Sunday, April 21, 2013

Get It Now, Get It First, Get It Wrong, Redux

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One of the most aggravating features of our multi-network, Twitter-driven, twenty-four-hour news cycle is something that invariably happens in the wake of a horrible event like last week’s bombing at the Boston Marathon: driven to get something, anything, out there, the cable news channels, the airwaves, and the Twitterverse became veritable fountains of misinformation. Apparently, the old journalistic principle that you didn’t go live with something unless you’d verified it with at least two sources is as dead as Walter Cronkite. Now what they report on is what’s been “reported,” whether or not said “report” is actually true or even from a credible source. Hey, they’re not lying. All they’re saying is that someone else said it. Such is the sorry state of “journalism” today. 

So in the aftermath of the carnage, unsubstantiated rumors and gossip became “reports”, which were breathlessly passed on but which quickly became discarded as new and more lurid rumors took center stage. The device was a pipe bomb. There were two other devices found that hadn’t exploded. No, three. Twelve people were dead, among them an eight year old girl who’d come to see her Daddy run the marathon. A Saudi national had been arrested running from the scene. And, of course, before the echoes of the blasts had died down and the wounded were still bleeding in the streets of Boston, conspiracy theorists like Alex Jones of the online nuthouse Infowars were proclaiming that the whole thing was a government conspiracy. (When an Infowars “reporter” asked if the bombing was a “false flag operation to take away our civil liberties,” Governor Deval Patrick’s three-word response was a lesson in how to handle stupid questions: “No. Next question.”)

The wave of BS reached a crescendo on Wednesday when CNN said there were “reports” that a suspect had been identified. Then there were “reports” that there was a suspect in custody. Then there were “reports” that there wasn’t. Finally, the Boston FBI office released a statement refuting the story: “Contrary to widespread reporting, no arrest has been made in connection with the Boston Marathon attack.” Once can almost hear the exasperation as the release goes on to say: “Over the past day and a half, there have been a number of press reports based on information from unofficial sources that has been inaccurate. Since these stories often have unintended consequences, we ask the media, particularly at this early stage of the investigation, to exercise caution and attempt to verify information through appropriate official channels before reporting.”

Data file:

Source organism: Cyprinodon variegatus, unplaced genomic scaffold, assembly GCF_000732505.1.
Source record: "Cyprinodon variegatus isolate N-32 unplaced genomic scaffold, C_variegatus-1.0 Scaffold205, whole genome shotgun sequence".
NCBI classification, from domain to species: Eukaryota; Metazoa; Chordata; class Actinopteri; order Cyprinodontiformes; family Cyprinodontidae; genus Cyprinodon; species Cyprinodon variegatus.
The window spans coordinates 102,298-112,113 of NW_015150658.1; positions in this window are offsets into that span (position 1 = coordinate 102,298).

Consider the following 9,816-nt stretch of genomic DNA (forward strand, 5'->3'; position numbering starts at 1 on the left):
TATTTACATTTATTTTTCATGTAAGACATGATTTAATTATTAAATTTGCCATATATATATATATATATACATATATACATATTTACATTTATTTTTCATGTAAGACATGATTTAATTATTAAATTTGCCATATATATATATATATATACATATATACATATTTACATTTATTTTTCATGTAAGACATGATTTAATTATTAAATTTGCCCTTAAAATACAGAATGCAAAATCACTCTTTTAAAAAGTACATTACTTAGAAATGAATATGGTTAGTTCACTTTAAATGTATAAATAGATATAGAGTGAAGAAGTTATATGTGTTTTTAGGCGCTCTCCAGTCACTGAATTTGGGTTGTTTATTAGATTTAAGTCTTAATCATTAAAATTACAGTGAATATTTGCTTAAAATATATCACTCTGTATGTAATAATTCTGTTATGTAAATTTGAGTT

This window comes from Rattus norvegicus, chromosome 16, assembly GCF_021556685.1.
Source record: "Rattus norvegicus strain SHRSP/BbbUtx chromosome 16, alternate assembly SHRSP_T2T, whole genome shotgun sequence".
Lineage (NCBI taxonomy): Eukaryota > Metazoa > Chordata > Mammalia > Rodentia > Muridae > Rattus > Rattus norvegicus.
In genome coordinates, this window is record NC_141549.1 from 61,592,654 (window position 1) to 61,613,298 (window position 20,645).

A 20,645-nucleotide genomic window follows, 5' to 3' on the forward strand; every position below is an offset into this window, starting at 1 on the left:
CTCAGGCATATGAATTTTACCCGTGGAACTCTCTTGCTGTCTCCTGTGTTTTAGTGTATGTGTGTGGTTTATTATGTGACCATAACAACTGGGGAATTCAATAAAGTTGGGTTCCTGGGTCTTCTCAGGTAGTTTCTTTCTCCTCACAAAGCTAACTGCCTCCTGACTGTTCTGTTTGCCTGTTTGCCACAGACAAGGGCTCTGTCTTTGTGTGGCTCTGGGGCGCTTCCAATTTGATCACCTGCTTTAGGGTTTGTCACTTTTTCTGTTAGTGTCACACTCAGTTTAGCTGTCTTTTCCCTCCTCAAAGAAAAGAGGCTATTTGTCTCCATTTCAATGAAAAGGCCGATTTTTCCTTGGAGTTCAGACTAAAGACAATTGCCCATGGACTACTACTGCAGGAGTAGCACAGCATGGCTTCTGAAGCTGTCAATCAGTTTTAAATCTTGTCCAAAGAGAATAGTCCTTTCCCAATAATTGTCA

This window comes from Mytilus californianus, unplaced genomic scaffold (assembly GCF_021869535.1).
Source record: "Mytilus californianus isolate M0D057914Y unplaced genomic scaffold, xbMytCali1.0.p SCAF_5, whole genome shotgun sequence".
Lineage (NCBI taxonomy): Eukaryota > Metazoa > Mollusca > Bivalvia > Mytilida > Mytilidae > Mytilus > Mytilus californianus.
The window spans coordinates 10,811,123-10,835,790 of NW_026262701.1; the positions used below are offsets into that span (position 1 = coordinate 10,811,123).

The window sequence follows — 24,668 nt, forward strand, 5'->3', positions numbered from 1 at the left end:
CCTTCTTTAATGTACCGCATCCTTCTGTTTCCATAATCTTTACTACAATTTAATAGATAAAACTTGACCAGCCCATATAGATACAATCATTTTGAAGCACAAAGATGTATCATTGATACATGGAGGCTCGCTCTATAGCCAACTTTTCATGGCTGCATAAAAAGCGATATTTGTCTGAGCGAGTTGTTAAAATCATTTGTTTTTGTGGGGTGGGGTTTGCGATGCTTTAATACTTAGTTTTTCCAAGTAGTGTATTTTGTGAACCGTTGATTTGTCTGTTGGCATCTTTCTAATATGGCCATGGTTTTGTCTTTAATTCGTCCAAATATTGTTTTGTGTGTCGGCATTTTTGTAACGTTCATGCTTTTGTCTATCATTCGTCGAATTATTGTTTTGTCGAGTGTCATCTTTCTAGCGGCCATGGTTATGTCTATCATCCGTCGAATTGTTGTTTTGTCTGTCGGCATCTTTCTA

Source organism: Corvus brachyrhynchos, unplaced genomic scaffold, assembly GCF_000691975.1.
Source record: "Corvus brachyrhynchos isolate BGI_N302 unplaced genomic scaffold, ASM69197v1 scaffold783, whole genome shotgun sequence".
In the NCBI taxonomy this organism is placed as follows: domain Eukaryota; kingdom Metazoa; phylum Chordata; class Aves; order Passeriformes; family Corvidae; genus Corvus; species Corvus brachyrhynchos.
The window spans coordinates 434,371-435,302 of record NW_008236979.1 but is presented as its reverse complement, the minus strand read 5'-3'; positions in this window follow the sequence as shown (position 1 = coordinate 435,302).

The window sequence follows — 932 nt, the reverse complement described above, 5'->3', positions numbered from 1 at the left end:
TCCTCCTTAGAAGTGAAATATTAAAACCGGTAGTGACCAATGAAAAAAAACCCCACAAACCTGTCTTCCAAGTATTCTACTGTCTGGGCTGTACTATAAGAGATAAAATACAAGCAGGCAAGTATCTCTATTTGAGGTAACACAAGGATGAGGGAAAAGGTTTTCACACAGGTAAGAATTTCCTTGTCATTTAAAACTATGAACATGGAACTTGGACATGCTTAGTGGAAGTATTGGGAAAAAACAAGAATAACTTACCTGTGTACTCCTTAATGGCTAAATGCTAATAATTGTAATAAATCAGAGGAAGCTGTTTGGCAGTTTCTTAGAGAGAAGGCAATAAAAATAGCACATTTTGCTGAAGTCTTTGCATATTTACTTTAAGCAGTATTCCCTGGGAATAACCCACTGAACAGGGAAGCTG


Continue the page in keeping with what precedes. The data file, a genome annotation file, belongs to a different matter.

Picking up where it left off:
Yeah, good luck with that. 

The part about “unintended consequences” brings to mind one of the most pernicious effects of misinformation: if you say one thing today, and say something different tomorrow, there are thousands of the above-mentioned conspiracy theorists out there who’ll insist that the correction was not an attempt to set the record straight, but is part of a cover-up. For example, after the Newtown massacre, one incorrect MSNBC report that killer Adam Lanza (originally misidentified as his brother Ryan) had left his Bushmaster semi-automatic mass murder weapon in his car is still being seized on to this day by callous gun nuts to “prove” that the government is lying about assault weapons to promote the “gun control agenda.” Of course, these are the same people who won’t believe anything else ever reported on MSNBC, but you can’t expect consistency from crazy people. 

Sure enough, as soon as it was revealed that the “Saudi national” who was supposedly taken into custody was being questioned as a witness, not a suspect, commenters at the right wing website “the Blaze” were proclaiming that the President was “protecting his Muslim brothers.” 

I know we can’t forbid news organizations from spreading misinformation (darn that pesky First Amendment!). But there ought to be some kind of required warning label on all the crap the news media spreads in the immediate aftermath of a horrible crisis. Something like a disclaimer in the ubiquitous “crawl” running across the bottom of the screen: “Warning: thanks to the near-total erosion of journalistic standards, the so-called ‘information’ you are receiving in this broadcast may be based on rumor, half-truth, prejudice, completely unfounded speculation, or the person on-screen just pulling allegations out of their rear end because they have nothing solid to report but don’t want to just stand there looking like a goober.” If we’re going to be so consistently misinformed by our media, we should at least be informed of that fact.

Dusty Rhoades lives, writes, and practices law in Carthage.